John L.A. Lyddane and Barbara D. Goldberg ()
The continuous treatment doctrine, like many other changes in the law, was born of difficult facts. The Court of Appeals was faced with an infant’s case against the City of New York where the child had been hospitalized for 16 months, and filed a notice of claim 63 days after discharge. The case had proceeded to verdict and if the strict 90-day limit for notice of claim had been followed, the judgment in favor of the plaintiffs would have been vacated.
Instead, in Borgia v. City of New York, 12 N.Y.2d 151 (1962), the Court of Appeals decided that:
When the course of treatment which includes the wrongful acts or omissions has run continuously and is related to the same original condition or complaint, the “accrual” comes only at the end of the treatment.
Id. at 155.
The policy reason articulated in support of the change in the law was that it would be “absurd” to require a wronged patient to interrupt corrective care in order to pursue litigation against the caregiver.
Over the course of the past 55 years, the issue has produced many appellate decisions and the principle has been codified in CPLR 214-a, but the doctrine remains essentially unchanged. Litigation has involved distinguishing care which is intermittent from that which is continuous, Davis v. City of New York, 38 N.Y.2d 257 (1975)), and whether the treatment of one provider may be imputed to another, McDermott v. Torre, 56 N.Y.2d 399 (1982). The court has examined the intentions of the parties at specific points in time, Richardson v. Orentreich, 64 N.Y.2d 896 (1985), and the significance of a timely return visit instigated by the patient, Rizk v. Cohen, 73 N.Y.2d 98 (1989), in applying the doctrine to extended out-patient care of adult patients. However, the focus has always remained on determining whether there was treatment which was continuous, justifying the claimed toll of the statute of limitations.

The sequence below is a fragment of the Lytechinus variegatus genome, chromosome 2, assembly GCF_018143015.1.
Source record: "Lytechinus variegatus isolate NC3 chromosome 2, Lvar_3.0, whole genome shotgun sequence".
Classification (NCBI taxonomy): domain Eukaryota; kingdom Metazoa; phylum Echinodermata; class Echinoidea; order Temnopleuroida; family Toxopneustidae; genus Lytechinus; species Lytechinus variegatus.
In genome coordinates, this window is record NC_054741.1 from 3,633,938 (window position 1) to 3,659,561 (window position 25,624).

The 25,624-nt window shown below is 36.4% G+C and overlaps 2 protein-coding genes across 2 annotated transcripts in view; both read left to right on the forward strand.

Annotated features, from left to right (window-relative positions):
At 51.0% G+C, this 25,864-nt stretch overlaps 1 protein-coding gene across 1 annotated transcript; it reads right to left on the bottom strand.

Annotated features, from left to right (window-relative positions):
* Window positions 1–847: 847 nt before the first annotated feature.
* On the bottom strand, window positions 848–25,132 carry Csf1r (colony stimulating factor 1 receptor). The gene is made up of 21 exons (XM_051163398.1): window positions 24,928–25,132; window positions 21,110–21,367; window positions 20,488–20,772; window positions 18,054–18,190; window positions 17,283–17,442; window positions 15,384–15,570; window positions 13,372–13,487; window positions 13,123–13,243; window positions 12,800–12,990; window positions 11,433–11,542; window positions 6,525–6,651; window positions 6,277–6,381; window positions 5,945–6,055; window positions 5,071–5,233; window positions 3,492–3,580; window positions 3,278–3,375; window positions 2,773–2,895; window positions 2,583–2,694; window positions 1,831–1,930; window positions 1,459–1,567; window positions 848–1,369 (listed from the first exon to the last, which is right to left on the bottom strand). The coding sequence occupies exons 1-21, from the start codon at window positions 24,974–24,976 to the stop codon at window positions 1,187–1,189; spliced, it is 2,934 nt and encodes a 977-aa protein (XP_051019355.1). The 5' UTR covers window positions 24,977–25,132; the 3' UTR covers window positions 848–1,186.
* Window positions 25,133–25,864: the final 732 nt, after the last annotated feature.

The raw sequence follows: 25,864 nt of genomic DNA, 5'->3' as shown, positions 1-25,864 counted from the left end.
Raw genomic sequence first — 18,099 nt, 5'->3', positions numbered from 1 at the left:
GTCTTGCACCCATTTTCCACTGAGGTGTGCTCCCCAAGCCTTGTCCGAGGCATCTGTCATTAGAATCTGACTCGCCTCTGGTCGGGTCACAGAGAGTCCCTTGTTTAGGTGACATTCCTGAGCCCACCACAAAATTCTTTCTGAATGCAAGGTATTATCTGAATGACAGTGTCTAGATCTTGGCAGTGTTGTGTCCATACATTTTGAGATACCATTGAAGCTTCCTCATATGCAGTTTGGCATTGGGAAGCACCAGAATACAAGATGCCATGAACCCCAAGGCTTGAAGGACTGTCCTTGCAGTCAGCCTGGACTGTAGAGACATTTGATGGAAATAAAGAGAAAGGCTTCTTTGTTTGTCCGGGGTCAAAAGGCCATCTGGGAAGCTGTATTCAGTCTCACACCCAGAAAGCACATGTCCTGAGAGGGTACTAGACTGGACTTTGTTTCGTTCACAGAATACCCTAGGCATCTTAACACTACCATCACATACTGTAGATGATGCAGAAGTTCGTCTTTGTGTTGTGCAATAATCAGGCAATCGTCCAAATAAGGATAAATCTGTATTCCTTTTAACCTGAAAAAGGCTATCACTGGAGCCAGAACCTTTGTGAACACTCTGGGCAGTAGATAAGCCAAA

It is the obligation of defense counsel to develop and present the statute of limitations defense from the outset as an affirmative defense set forth in the answer and perhaps expanded upon in a bill of particulars. Authorizations for collateral source records will increase the probability of identifying all medical care providers involved in treatment of the patient in the relevant span of time. The timing of visits and the content of the records of treatment require careful evaluation in preparation for the deposition of the patient, so the effort to identify and obtain copies of the records of contemporaneous treatment has to be a priority.
When the plaintiff is deposed, it will become apparent when the patient or her decision-maker ceased having “continuing trust” in the defendant provider which defines the end of continuous treatment. See O’Donnell v. Siegel, 49 A.D.2d 415 (1st Dept. 2008). The complete records of treatment may provide a basis to have the patient or the patient’s decision-maker acknowledge that there was an early point at which they demonstrated a desire to discontinue or transfer care elsewhere. See Blythe v. City of New York, 119 A.D.2d 615 (2d Dept. 1986). The courts focus on the intent of the patient, which is much better explored at the depositions than left for the summary judgment affidavits or trial. See Rizk, 73 N.Y.2d at 104).